You can’t begin to design coherent, innovative units unless you know exactly what you need to teach during that unit.

I find it’s helpful to verbalize a story. Why is one standard included, but not another? How are they tied together? What significance comes from the addition (or deletion) of one standard over another? If you’re unable to answer these questions or tie together a narrative for the unit, continue to work through standards until you have something you can articulate out loud.

Looking for Themes

When your standards are laid out and you can articulate a narrative, it’s easier to see common themes and threads. Try to stay away from restrictive topics like, “the 1920s,” or “cells and organelles” because they frequently limit the scope of thinking about material. What connecting ideas permeate all the standards you want to incorporate into the instruction? Brainstorm ideas. Bounce topics off one another. Keep a journal of interesting ideas to loop into other units or pull back in during a different course or even year.

Let’s take the chemistry standard again:

C.1.5 Describe the characteristics of solids, liquids, and gases and changes in state at the macroscopic and microscopic levels.

This used to fall into my “Properties of Matter” unit (real original, I know). Instead of tackling this idea from a narrow materials perspective, it is rolled into a design unit. Why do we use particular materials for different applications? What industries rely on (or manipulate) some of these characteristics?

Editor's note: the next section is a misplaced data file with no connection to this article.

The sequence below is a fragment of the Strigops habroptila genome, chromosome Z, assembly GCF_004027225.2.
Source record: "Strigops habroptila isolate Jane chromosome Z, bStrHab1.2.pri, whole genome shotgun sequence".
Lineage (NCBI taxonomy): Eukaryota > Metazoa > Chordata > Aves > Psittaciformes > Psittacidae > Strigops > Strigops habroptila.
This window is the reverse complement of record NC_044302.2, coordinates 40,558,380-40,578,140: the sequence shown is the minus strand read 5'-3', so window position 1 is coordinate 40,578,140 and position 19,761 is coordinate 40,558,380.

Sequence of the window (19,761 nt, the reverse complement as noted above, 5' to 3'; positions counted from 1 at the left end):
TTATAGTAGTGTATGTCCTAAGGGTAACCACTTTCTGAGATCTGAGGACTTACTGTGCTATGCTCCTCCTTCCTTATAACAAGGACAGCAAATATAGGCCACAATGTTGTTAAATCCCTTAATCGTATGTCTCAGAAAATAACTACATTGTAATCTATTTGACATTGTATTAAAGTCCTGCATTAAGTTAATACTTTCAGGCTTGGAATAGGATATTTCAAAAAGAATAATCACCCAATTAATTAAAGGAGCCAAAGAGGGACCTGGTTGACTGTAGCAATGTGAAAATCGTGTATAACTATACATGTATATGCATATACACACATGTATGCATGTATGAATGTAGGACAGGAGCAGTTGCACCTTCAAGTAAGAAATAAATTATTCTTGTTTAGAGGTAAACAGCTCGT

By opening up our line of thinking about how to incorporate a standard, our students can now take different paths to showing their understanding through lenses they define. It’s also important to remember that the unit or investigation you design might not fit every student’s interests. Knowing the endgame - seeing the big picture of the Why, will give you and your students flexibility in exploring different ideas.

What Now?

The meat of your work is getting standards aligned. Rather than dive into day to day activities (where we’re all comfortable), map out a sequence of units or even your entire year. If you’re in a district that has a scope and sequence laid out, use that as a starting point.

  • Standards-alignment helps you see the big picture
  • Tell a story with the standards. Think about flow from one idea to another.
  • Identify potential themes or topics that include - but are not exclusive to - the standards you’ve identified.

Familiarizing yourself with the standards that are taught in each unit will help you open up different avenues for student learning. If you’re struggling to articulate why a particular standard is included, move it! You’re the architect of the course - you have freedom and leeway to design something meaningful for your students

In the next post, we’ll look at the How of unit design. How will we assess and evaluate student learning within the context of the Why?

Featured image: Where am I? flickr photo by Carol (vanhookc) shared under a Creative Commons (BY-SA) license